You better believe I find the “just a penny” mantra one worthy of sarcasm and bile. It’s trite and phony at the same time.

  14. bud

    Sorry Brad, but that “just a penny” claim is pure crap and you know it. One of the things that irratates me the most about any sort of government proposal is dishonesty. Doug is right about what it was (an 11% increase in the sales tax). Heck, I even agreed with the tax (provided the hospitality tax was repealed along with it).

    Here’s another example. I remember George W. Bush standing in front of a giant Redwood touting his “clear skies” inititative. What it really was was a proposal to allow more clear cutting of forests.

    Or the afore-mentioned “hospitality tax”. What is hospitable about increasing the price of a restaraunt meal?

    Then we had operation “Iraqi Freedom”. What does murdering thousands of civilians have to do with freedom? Freedom from life I suppose. Damn thing should have been called operation “Iraqi Slaughter”.

    Let’s call things what they really are then have an open, honest debate on the merits. Crap like “the penny for buses” bill really does turn me off.

  15. Kathryn Fenner

    but Brad, if you go around adequately educating these children, they’ll come to expect it! Next thing, they’ll be looking to receive medical treatment, and food, and shelter. They should take the example of Sarah Palin’s mama bear, and go live in the wilderness and catch fish with their bare claws….

  16. Brad

    Actually, bud, if it were crap, and I knew it, I would say so. After more than five years on this blog, you should know that.

    The cognitive divide we have here — in which you think you KNOW something to be true, and I see something else entirely as being true — arises from the fact that for you and Doug, taxes are an emotional subject, while they stir no passions in me at all.

    Doug FEELS every penny he pays as though it were being carved out of his hide without anesthetic. You have a similarly visceral response. As for me, I tell the checkout people to keep that penny or two in change because I don’t want to have to carry it around. (Actually, I tend to take it, and give it back. That’s because the former little boy who collected coins in me says, “But wait! That could be a 1909 S VDB! I can’t just not take it!” Of course, once I get it and see that it’s not even a wheat penny — which is the case more than 99 percent of the time — I give it back. If I can see that clearly in the cashier’s hand, I don’t even take it.)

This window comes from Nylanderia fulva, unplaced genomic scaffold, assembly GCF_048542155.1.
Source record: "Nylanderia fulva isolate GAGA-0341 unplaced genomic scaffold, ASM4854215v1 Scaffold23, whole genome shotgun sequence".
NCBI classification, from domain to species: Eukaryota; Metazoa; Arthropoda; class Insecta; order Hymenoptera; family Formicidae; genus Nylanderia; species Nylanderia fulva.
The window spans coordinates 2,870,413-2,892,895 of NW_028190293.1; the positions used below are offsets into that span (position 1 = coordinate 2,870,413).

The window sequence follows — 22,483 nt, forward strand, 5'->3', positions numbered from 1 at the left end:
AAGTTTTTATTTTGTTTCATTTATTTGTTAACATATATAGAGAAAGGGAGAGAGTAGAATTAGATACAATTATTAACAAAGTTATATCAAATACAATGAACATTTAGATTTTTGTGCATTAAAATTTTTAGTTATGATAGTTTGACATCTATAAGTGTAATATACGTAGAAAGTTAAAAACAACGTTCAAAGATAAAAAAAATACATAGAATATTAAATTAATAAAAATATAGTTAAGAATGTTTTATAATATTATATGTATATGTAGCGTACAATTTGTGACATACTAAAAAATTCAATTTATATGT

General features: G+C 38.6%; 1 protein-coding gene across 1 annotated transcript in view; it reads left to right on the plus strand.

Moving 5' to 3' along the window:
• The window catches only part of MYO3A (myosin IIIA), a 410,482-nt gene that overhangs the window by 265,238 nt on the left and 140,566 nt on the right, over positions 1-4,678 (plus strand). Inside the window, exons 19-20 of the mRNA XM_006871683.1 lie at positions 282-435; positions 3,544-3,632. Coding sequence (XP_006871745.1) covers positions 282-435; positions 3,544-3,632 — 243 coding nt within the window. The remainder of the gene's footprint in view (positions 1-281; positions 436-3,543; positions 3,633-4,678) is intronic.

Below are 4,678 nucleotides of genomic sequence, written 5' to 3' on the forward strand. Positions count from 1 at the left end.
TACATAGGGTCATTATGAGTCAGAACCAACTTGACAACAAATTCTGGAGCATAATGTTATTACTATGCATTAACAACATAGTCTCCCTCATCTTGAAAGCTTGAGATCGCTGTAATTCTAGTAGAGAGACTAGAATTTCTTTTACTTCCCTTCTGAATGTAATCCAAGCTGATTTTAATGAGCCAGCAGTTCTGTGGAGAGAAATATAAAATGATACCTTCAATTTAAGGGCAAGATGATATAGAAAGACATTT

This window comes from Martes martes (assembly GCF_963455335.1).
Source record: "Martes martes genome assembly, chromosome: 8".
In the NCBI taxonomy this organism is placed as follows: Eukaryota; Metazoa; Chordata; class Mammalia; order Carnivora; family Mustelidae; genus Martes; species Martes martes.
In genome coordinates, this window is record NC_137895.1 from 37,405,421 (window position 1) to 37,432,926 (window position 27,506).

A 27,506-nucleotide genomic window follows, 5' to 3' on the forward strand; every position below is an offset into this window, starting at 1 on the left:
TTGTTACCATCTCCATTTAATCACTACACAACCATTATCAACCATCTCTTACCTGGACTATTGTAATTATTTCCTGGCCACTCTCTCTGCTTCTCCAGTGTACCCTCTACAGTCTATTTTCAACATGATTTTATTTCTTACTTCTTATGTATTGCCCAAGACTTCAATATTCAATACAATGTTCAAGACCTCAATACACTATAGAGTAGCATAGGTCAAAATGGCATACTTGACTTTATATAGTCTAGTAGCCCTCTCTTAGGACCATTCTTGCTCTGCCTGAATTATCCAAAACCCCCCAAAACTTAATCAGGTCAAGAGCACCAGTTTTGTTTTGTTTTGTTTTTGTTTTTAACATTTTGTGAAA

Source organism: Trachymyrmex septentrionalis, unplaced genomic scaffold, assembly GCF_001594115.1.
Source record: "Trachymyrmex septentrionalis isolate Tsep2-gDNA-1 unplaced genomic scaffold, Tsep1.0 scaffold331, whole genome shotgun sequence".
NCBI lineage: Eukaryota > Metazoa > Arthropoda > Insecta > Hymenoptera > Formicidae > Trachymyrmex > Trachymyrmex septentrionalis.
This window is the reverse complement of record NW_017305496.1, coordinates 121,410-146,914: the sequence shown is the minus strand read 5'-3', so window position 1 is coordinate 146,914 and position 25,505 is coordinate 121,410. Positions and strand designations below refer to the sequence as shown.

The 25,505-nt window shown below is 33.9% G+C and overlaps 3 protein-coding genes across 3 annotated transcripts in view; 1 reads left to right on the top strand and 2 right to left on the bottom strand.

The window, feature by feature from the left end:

I just don’t feel any emotional attachment to the money.

  17. Brad

    As for Kathryn’s comment…

    I realize you’re being funny, but the thing is that even you are couching it as a matter of what individuals GET — how they, personally, benefit. And this implies all the moral issues of whether the individual DESERVES these good things, etc.

    Whereas to me, that’s the wrong way to think about these things entirely. We have public schools, for instance, because our society needs them. Our economy requires a skilled workforce, and enabled consumers (in an Internet age, it’s tougher and tougher to engage in any sort of commerce without being literate, for instance). We need an informed citizenry with at least SOME vague notion of what our system is all about. We need to take young people, particularly teenagers, off the streets and channel their energies productively, if we hope to keep society from totally melting down in a massive Hobbesian crime wave. We need it to keep our communities from being the jungle, red in tooth and claw.

    To persuade me, you have to make similar arguments regarding those other issues as well.

    For instance, I believe in single-payer NOT because I believe individuals have a “right” to health care. I believe that the lack of affordable, accessible health care is enormously destructive to our economy, and not just because we need a healthy workforce to maintain productivity. We also need to unleash creativity by freeing people to take risks and start new businesses without worrying about whether their children will die for lack of medical care because they gave up the dead-end job with the benefits. We also need single-payer specifically because the very best way to minimize the cost of insuring us is for all 310 million of us to be paying into the same pool.